# Backpropagation for jacobian confusion

I am following Pattern Recognition and Machine Learning by Christopher Bishop chapter 5 on Neural Networks and I do not fully understand the formulas for backpropagation in order to calculate the Jacobian.

Consider a Network with 2 input units $$x_{i}$$, 2 hidden units, and 2 output units $$y_{k}$$.

We want to solve:

$$J_{ki} = \frac{\partial y_{k}}{\partial x_{i}} = \sum_{j} \frac{\partial y_{k}}{\partial a_{j}} \frac{\partial a_{j}}{\partial x_{i}}$$

The sum over $$j$$ is a sum over the 2 hidden units. Hence $$\frac{\partial y_{k}}{\partial a_{j}}$$ measures the change in output $$y_{k}$$ due to a change in the activation $$a_{j}$$ of hidden unit $$j$$ and $$\frac{\partial a_{j}}{\partial x_{i}}$$ measures the change in the activation $$a_{j}$$ due to a change in the input. As $$a_{j} = \sum_{i} w_{ji}x_{i}$$, $$\frac{\partial a_{j}}{\partial x_{i}}$$ is clearly $$w_{ji}$$.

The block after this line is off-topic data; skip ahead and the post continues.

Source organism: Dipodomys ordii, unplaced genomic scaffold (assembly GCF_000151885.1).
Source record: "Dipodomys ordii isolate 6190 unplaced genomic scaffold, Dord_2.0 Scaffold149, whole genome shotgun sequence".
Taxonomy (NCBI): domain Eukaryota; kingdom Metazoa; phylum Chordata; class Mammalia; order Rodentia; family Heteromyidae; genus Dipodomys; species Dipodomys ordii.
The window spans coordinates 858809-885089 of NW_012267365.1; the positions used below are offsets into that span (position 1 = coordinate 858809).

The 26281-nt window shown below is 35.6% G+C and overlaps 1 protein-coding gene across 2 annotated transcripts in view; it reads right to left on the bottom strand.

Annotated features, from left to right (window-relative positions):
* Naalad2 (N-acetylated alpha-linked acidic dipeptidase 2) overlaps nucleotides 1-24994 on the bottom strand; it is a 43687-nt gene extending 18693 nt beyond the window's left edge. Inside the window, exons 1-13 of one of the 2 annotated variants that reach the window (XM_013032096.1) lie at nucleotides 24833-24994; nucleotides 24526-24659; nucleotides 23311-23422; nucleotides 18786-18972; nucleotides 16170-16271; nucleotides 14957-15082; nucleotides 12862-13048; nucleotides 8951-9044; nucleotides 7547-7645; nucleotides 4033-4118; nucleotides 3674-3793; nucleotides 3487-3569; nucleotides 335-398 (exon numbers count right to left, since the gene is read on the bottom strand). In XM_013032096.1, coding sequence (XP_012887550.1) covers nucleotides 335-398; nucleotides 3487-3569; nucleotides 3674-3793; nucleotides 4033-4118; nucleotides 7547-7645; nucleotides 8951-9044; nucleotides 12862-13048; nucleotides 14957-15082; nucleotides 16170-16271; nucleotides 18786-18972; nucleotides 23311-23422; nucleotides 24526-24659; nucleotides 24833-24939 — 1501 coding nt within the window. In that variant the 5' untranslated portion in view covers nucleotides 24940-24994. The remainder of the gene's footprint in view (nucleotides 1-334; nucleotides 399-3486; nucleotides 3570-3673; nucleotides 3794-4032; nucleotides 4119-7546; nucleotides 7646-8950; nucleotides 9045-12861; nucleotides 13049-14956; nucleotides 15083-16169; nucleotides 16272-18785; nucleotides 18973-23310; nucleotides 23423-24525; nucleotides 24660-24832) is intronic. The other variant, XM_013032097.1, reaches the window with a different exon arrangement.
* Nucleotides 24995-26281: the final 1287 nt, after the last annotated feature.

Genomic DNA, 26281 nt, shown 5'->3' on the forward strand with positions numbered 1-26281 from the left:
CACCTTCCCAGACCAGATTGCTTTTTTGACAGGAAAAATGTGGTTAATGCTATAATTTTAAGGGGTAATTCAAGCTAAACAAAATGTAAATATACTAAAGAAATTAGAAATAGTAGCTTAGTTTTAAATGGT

Hence we have:

$$J_{ki} = \sum_{j} \frac{\partial y_{k}}{\partial a_{j}} \frac{\partial a_{j}}{\partial x_{i}} = \sum_{j} \frac{\partial y_{k}}{\partial a_{j}} w_{ji}$$

Now is where I cannot completely follow the formulas. Above we see that we want to calculate $$\frac{\partial y_{k}}{\partial a_{j}}$$ for each hidden unit. It is given by the following formula:

$$\frac{\partial y_{k}}{\partial a_{j}} = \sum_{l} \frac{\partial y_{k}}{\partial a_{l}} \frac{\partial a_{l}}{\partial a_{j}}$$

I do not understand why we are summing over $$l$$ and what $$a_{l}$$ should be. If $$a_{j}$$ is a single hidden unit and $$y_{k}$$ is a single output unit, why would we need a sum to measure the relationship between these two. Bishop says that "the sum runs overr all units $$l$$ to which $$j$$ sends connections".